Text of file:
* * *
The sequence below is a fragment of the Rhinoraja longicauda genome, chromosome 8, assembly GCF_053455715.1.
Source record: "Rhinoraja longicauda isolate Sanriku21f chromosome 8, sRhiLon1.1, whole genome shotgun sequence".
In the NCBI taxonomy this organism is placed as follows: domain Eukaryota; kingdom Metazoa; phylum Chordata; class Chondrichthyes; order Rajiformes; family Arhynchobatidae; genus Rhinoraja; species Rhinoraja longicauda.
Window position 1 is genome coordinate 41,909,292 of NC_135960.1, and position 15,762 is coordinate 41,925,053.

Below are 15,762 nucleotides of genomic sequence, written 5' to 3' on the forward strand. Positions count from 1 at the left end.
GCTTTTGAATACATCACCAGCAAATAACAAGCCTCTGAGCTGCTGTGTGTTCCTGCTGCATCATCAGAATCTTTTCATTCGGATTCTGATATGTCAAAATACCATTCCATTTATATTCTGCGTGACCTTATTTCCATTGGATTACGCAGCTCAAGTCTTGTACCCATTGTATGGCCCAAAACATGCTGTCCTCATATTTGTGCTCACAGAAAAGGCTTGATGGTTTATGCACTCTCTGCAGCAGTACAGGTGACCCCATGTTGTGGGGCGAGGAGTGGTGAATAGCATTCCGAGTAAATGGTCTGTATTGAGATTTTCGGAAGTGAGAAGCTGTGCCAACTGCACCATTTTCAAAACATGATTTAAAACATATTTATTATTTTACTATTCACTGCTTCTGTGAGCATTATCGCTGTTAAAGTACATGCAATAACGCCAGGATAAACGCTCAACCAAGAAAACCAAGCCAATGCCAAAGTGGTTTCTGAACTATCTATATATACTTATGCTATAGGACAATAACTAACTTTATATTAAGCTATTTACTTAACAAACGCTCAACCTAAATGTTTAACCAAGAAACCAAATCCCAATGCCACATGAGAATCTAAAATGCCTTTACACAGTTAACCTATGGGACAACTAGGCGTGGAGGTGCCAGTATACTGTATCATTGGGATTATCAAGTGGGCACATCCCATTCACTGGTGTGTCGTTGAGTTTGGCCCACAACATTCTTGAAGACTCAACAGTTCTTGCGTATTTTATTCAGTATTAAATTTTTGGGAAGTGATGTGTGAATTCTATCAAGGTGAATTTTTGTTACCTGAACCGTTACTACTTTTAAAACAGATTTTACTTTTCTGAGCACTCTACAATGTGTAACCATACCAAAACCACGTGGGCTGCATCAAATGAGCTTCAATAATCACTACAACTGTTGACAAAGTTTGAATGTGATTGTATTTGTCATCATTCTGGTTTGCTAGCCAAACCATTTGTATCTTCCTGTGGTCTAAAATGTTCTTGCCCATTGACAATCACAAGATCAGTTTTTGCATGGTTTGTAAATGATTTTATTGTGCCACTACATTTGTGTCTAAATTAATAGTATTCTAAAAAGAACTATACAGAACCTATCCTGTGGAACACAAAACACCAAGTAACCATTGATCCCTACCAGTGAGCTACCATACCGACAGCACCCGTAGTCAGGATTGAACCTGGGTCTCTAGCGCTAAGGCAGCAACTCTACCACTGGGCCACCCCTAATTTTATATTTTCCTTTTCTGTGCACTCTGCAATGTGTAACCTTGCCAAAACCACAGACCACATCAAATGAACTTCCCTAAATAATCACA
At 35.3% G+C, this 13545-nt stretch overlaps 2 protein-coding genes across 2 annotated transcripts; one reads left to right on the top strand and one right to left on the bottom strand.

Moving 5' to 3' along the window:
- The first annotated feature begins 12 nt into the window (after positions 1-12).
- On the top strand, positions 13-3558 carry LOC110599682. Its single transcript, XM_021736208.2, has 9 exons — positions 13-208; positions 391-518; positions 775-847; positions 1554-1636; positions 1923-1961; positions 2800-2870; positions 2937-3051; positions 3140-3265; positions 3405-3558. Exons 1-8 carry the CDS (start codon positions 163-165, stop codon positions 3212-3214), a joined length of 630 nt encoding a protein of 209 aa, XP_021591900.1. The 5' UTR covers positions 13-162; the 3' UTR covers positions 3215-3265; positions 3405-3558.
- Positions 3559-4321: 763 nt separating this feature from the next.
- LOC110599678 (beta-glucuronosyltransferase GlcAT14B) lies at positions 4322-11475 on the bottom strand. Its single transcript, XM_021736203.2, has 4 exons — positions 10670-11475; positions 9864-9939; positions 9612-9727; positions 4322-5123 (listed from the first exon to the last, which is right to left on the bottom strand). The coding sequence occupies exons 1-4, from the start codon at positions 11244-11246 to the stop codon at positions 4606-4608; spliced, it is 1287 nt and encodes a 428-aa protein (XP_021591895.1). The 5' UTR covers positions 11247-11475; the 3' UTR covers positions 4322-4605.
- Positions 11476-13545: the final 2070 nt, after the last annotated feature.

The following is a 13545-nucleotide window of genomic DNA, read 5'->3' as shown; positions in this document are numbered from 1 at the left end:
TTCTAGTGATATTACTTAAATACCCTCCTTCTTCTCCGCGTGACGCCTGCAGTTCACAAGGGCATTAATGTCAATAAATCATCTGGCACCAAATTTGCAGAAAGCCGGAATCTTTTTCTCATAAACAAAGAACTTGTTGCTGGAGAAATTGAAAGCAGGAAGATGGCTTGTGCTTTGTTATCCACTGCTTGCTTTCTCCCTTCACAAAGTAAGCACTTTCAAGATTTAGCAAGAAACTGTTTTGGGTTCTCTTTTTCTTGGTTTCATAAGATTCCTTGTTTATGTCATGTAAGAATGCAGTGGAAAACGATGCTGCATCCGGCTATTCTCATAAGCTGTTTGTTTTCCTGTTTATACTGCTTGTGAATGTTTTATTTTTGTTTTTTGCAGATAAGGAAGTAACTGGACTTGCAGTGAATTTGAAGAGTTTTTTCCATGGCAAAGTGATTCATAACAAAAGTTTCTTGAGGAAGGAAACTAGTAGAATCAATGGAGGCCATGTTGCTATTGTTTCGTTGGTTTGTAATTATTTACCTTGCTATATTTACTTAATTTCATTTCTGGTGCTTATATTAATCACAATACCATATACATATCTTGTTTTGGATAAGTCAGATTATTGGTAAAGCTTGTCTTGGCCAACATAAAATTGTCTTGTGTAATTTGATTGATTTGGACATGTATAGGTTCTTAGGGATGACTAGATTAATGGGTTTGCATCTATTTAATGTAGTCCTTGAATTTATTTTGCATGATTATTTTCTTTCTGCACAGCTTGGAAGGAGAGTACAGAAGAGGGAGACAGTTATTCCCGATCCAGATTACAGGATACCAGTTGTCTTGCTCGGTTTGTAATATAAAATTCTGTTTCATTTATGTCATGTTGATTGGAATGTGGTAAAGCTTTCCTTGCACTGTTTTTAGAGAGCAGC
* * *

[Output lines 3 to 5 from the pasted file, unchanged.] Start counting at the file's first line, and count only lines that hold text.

In the NCBI taxonomy this organism is placed as follows: domain Eukaryota; kingdom Metazoa; phylum Chordata; class Chondrichthyes; order Rajiformes; family Arhynchobatidae; genus Rhinoraja; species Rhinoraja longicauda.
Window position 1 is genome coordinate 41,909,292 of NC_135960.1, and position 15,762 is coordinate 41,925,053.

Below are 15,762 nucleotides of genomic sequence, written 5' to 3' on the forward strand. Positions count from 1 at the left end.